September 28, 2015

You wouldn’t believe how many times I’ve tried to write this. Somehow the words just don’t come out. To give you some idea, there was a six month gap between me writing this and me clicking “send”.

"I love you" is a walk in the park compared with "I've got depression"

“I’ve got depression.” Why is it so hard to say those words? Three words. I’ve felt less nervous saying “I love you” and those are supposedly the three most difficult words to say for the first time. “I love you” is a walk in the park compared with “I’ve got depression”.

I was first diagnosed with depression in December 2009, and I was at my lowest point when I was diagnosed. I knew I had depression. I was most recently diagnosed with depression in October 2014. I argued so much with my GP. “But this doesn’t feel like last time,” I recall saying. “It doesn’t feel as bad. Maybe it’s not depression.” I think it was diagnosed before I’d sunk any deeper. I started to feel better after a short while. I was back at work (I work in informal science education) and I was so sure my GP was wrong and it wasn’t depression. Turns out I was wrong. She was right.

Sometimes you have to share how you’re feeling with others

In an interview in 2013, Stephen Fry said that when he is presenting QI, “there are times when I’m going ‘ha ha, yeah yeah’” but inside was saying to himself “I want to die. I… want… to… die.” I remember thinking how I couldn’t understand that. My experience of depression, the first time, was that I could barely get out of bed, let alone leave the house. I know that everyone’s experiences of mental health issues is different. I didn’t realise that each of my experiences with depression would be so different. I present shows for children. For a while after I was diagnosed, I didn’t present shows. Then I felt better, so I started presenting again. Then I stopped. Now I’ve started again. I don’t feel like I’m ready to, but I just want to cling on to normality and “me” by my fingertips. Now I totally get what Stephen Fry was talking about. Not to the same level, but now I understand. Now I know all about putting a brave face on how I feel. How I’m smiling and laughing and joking on the outside but I’m crying inside, hating myself and wishing I could be anywhere but there. Sometimes it does get too much though. Sometimes you have to share how you’re feeling with others because it becomes too much to keep inside.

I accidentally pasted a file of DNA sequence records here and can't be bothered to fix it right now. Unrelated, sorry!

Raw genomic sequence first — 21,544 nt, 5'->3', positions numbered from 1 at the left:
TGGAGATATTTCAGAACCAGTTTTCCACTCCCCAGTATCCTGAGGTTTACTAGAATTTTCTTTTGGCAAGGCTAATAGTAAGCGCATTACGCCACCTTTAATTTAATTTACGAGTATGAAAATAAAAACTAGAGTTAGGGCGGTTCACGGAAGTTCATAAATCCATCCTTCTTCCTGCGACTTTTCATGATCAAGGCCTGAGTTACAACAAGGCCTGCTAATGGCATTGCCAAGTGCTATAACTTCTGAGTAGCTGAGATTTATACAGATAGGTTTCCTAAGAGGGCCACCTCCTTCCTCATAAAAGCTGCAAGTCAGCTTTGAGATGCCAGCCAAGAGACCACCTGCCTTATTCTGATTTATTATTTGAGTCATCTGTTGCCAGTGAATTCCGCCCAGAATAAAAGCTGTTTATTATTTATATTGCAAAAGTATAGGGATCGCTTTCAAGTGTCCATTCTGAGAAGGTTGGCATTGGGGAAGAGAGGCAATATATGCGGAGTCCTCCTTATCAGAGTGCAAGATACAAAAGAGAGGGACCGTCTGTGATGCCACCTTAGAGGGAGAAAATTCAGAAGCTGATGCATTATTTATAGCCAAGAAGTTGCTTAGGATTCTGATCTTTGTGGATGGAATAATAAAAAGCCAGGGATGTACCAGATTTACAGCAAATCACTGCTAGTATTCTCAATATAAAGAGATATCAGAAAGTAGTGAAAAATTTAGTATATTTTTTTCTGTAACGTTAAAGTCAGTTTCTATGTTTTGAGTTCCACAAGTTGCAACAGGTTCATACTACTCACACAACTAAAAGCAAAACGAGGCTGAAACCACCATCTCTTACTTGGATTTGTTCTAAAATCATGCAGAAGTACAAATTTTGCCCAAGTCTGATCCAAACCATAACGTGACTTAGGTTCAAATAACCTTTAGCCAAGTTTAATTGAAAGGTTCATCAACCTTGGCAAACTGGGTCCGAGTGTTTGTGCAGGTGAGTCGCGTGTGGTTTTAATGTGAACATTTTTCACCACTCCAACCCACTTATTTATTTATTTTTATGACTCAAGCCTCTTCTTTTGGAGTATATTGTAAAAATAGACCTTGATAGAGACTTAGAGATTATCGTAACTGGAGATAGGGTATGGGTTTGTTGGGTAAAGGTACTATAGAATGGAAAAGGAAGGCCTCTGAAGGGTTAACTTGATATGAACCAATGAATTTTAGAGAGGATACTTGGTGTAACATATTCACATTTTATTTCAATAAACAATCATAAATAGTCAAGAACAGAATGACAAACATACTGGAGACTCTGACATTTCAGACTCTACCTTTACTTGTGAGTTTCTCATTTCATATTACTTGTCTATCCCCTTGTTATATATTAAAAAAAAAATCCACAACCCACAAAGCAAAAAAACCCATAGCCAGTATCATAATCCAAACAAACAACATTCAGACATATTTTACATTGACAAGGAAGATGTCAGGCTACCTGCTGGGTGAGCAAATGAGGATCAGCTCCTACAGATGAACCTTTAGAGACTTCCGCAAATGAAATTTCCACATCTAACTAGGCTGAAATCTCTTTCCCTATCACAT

One day, I’ll be able to open up to more people about my depression and not be scared of what they think

I’ve got a very small but incredibly perfectly formed support network. I can count the number of people on one hand. They’re the ones who know me too well to believe me when I say I’m fine. They’re the people I share my feelings with when I’m at my worst as well as my best. They don’t have any issues with me having a mental health problem – they’re just proud of me for dealing with it and taking ownership of it. The problem is I spend significant amounts of time worrying a gust of wind, or even a slight breeze, will make it come tumbling down. However low I’m feeling, I can make myself feel worse. How do you share this with people? Even people who care about you don’t want to constantly hear how you’re worried that one day they won’t be there.

The question “how are you feeling?” is such an odd one. Because however much someone genuinely cares, you can’t actually tell them you spent the whole day crying inside (but laughing on the outside, of course) because you’re worried that one day they’ll get bored of you being “the one with depression”. But you hope they won’t. One day, I’ll be able to open up to more people about my depression and not be scared of what they think. If they have a problem with it, all it’ll show is their own lack of knowledge about it. I know I can do it – and when I do, I’ll have my small but perfectly form support network to thank.

Rachel tweets @penglet.

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